ZFIN ID: ZDB-PUB-190308-1
Screening drugs for myocardial disease in vivo with zebrafish: an expert update
Zhao, Y., Zhang, K., Sips, P., MacRae, C.A.
Date: 2019
Source: Expert opinion on drug discovery   14(4): 343-353 (Review)
Registered Authors: MacRae, Calum A.
Keywords: Zebrafish, cardiovascular, phenotype, screening
MeSH Terms:
  • Animals
  • Cardiomyopathies/drug therapy*
  • Cardiomyopathies/physiopathology
  • Cardiovascular Agents/administration & dosage
  • Cardiovascular Agents/pharmacology
  • Cardiovascular Diseases/drug therapy*
  • Cardiovascular Diseases/physiopathology
  • Disease Models, Animal
  • Drug Discovery/methods*
  • Drug Evaluation, Preclinical/methods
  • High-Throughput Screening Assays
  • Humans
  • Systems Biology/methods
  • Zebrafish
PubMed: 30836799 Full text @ Expert Opin. Drug Discov.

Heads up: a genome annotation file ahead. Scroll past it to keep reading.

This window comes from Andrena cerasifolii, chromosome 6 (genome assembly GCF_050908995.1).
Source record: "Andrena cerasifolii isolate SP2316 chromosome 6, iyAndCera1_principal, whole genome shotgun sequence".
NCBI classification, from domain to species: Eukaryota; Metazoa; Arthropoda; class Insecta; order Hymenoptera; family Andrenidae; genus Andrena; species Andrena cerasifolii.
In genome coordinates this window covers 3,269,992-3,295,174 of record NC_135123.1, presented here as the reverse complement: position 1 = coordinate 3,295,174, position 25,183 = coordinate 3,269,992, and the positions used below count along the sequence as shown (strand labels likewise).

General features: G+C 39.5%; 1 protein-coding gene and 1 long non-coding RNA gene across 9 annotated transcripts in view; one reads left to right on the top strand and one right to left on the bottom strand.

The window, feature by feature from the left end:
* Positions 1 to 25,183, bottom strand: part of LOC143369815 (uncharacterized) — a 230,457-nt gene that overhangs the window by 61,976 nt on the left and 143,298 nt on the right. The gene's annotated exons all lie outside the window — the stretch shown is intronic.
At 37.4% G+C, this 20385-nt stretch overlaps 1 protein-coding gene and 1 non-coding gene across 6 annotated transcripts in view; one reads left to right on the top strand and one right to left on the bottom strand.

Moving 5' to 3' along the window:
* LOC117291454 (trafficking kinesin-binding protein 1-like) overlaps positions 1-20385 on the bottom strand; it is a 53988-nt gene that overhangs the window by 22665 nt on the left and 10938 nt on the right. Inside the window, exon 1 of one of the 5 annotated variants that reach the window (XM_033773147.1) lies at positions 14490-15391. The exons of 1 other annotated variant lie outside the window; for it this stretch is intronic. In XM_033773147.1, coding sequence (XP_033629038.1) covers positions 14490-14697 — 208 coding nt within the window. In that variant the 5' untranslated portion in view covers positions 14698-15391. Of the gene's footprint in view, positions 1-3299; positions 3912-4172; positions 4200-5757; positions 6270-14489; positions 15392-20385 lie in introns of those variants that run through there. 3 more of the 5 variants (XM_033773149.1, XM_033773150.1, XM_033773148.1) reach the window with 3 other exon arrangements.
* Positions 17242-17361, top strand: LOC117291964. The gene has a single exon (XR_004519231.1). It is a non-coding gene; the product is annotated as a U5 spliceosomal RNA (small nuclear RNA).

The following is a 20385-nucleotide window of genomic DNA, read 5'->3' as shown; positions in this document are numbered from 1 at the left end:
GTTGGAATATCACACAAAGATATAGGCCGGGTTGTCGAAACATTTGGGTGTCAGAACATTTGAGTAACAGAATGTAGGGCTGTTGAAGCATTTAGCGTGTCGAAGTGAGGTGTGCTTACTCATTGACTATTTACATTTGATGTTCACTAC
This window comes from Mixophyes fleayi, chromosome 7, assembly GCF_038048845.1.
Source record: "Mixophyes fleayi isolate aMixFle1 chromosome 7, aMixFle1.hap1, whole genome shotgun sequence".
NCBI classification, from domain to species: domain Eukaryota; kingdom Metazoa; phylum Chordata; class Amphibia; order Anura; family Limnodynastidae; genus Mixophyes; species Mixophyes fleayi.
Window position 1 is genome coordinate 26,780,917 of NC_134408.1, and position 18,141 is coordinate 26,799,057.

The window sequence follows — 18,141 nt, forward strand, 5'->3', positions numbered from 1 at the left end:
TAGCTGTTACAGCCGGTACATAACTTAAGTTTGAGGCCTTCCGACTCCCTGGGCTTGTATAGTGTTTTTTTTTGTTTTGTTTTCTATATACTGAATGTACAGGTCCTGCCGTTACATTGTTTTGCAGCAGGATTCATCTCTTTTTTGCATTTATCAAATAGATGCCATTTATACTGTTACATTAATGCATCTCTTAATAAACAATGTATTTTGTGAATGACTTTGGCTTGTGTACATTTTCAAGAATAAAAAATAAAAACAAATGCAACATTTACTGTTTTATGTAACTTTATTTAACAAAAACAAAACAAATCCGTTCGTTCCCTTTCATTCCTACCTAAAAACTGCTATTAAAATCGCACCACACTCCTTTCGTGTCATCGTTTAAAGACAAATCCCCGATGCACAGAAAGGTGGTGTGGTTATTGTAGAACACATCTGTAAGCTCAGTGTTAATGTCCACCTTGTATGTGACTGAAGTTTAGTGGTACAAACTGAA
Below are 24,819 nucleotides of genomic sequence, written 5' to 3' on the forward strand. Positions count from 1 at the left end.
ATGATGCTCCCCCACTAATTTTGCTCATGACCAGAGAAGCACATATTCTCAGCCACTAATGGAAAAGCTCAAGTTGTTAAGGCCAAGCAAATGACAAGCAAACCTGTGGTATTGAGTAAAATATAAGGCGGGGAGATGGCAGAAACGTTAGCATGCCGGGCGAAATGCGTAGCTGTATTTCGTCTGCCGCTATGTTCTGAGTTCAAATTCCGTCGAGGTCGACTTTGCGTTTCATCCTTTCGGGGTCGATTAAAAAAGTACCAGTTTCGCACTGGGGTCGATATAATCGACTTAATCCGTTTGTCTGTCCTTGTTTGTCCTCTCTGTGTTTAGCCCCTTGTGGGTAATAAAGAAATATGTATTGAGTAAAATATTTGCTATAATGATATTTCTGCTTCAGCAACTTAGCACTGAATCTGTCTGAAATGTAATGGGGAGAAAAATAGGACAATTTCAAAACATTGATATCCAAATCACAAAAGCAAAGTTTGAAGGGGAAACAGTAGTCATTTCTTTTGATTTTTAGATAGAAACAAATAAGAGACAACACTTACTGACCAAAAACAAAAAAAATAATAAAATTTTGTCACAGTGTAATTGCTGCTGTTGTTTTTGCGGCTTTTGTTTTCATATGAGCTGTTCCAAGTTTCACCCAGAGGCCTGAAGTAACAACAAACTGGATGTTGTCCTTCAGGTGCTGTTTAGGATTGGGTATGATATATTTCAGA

Our understanding of the complexity of cardiovascular disease pathophysiology remains very incomplete and has hampered cardiovascular drug development over recent decades. The prevalence of cardiovascular diseases and their increasing global burden call for novel strategies to address disease biology and drug discovery. Areas covered: This review describes the recent history of cardiovascular drug discovery using in vivo phenotype-based screening in zebrafish. The rationale for the use of this model is highlighted and the initial efforts in the fields of disease modeling and high-throughput screening are illustrated. Finally, the advantages and limitations of in vivo zebrafish screening are discussed, highlighting newer approaches, such as genome editing technologies, to accelerate our understanding of disease biology and the development of precise disease models. Expert opinion: Full understanding and faithful modeling of specific cardiovascular disease is a rate-limiting step for cardiovascular drug discovery. The resurgence of in vivo phenotype screening together with the advancement of systems biology approaches allows for the identification of lead compounds which show efficacy on integrative disease biology in the absence of validated targets. This strategy bypasses current gaps in knowledge of disease biology and paves the way for successful drug discovery and downstream molecular target identification.